And, alongside that, work in a solid rehabilitation program that focuses not only on the glenohumeral joint, but also scapular stability and thoracic spine mobility. Sign-up Today for our FREE Baseball Newsletter and Receive a Copy of the Exact Stretches used by Cressey Performance Pitchers after they Throw!

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Plyometrics and Unstable Surface Training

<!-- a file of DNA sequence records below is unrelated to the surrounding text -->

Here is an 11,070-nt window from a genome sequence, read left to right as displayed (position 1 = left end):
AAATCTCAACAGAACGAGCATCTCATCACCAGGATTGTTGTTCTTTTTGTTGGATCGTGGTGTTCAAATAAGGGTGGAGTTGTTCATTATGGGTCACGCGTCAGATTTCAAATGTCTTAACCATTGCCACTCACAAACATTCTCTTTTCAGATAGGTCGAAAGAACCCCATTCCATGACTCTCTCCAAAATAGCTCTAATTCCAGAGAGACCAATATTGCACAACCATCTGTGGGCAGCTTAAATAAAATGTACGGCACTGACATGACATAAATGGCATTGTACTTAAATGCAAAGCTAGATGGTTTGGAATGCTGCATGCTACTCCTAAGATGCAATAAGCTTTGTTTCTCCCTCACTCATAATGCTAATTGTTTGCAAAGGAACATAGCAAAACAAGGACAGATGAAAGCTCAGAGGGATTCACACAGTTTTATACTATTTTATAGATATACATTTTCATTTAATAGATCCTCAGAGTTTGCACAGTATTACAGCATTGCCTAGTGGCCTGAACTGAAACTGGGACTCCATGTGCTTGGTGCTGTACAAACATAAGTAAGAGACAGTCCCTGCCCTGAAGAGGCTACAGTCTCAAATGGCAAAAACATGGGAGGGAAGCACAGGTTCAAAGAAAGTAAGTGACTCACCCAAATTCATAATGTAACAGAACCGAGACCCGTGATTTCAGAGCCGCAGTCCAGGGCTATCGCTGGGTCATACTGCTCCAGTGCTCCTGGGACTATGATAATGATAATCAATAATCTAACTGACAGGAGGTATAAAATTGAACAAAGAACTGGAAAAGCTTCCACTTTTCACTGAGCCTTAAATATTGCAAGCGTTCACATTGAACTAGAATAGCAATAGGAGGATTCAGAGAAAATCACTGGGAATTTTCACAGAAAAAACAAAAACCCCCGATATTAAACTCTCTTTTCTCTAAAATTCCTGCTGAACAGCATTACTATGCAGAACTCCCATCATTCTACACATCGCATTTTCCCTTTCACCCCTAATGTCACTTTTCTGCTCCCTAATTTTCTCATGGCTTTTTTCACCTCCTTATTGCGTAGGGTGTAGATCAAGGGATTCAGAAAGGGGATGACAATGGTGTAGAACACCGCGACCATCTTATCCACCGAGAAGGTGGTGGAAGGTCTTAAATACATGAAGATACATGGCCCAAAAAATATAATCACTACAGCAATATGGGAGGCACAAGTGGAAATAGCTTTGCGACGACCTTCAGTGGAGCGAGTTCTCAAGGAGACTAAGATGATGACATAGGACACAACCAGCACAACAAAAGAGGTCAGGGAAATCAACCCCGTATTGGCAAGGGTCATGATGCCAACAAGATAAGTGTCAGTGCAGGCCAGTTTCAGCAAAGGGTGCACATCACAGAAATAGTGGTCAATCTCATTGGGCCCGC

Two weeks ago, I made it clear that a lot of folks were missing the boat with respect to baseball strength and conditioning by insisting that "plyos are all you need." And, last week, I discussed how strength and reactive ability have interacted in some successful players in professional baseball, and how those qualities should dictate how an athlete trains. This week, though, I'm going to throw you for a little loop and tell you that the static-spring continuum means absolutely NOTHING for a lot of athletes.  Why? You must first understand that each stretch-shortening cycle (SSC) activity involves three distinct phases: 1. eccentric (deceleration, preloading) 2. amortization (isometric, pause) 3. concentric (propulsion) phases. As I discussed in great detail in The Truth About Unstable Surface Training, Komi (2003) outlined three fundamental conditions required for an effective SSC action (1): 1. "a well-timed preactivation of the muscles before the eccentric phase" [we need our muscles to be ready to go to decelerate] 2. "a short and fast eccentric phase" [deceleration has to occur quickly, as the faster the rate of stretch, the more energy the musculotendon complex stores] 3. "immediate transition (short delay) between stretch and shortening (concentric) phases." [if we spend too much time paused at the bottom, the stored energy is lost as heat instead of being used for subsequent force production] So, what I'm really saying is that if you don't have a decent foundation of strength, training reactive ability - or even considering where you stand on the static-spring continuum - is a waste of time.  Weak athletes need to have the strength (and rate of force development, for that matter) to decelerate with control in order to allow for fast eccentric and amoritization phases to occur. I'd estimate that 60% of the young athletes who walk through my door on their first day to train are nowhere near strong enough to derive considerable benefit from "classic" plyos.  Sure, they need to learn deceleration and landing mechanics and pick up some sprinting techniques, but the true progress comes from the resistance training they do. Now, let's apply this to baseball, a sport where good strength and conditioning is still yet to be appreciated - and many athletes go directly from high school to the professional ranks without ever having touched a weight in their lives.  As a result, many baseball athletes don't have the underlying strength to effectively make use of the reactive training that typifies the training presented to them. And, in many cases, it will take a long time to get it during the season in the minor leagues, where they'll have competing demands (games, practice, travel) and limited equipment access.  It's why I've seen several professional baseball players come my way with vertical jumps of less than 20".  As a frame of reference, you need to be over 28.5" to be in the top 13 on my HIGH SCHOOL record board. Pro athletes?  Really? These guys can be conundrums from a training standpoint, as you have to realize that sprinting is possibly the single-most reactive/plyometric training drill there is; we are talking roughly four times body weight in ground reaction forces with each stride - and that's in single-leg stance.  So, we have somewhat of an injury predisposition, but more important, it comes down to training economy.  They aren't strong enough (relative to their body weight) to get much out of the sprinting, and would benefit more from strength training, bilateral jumping variations, and single-leg low hops.  However, they need to jump and sprint as part of their profession, so we've got to prepare them for that as well.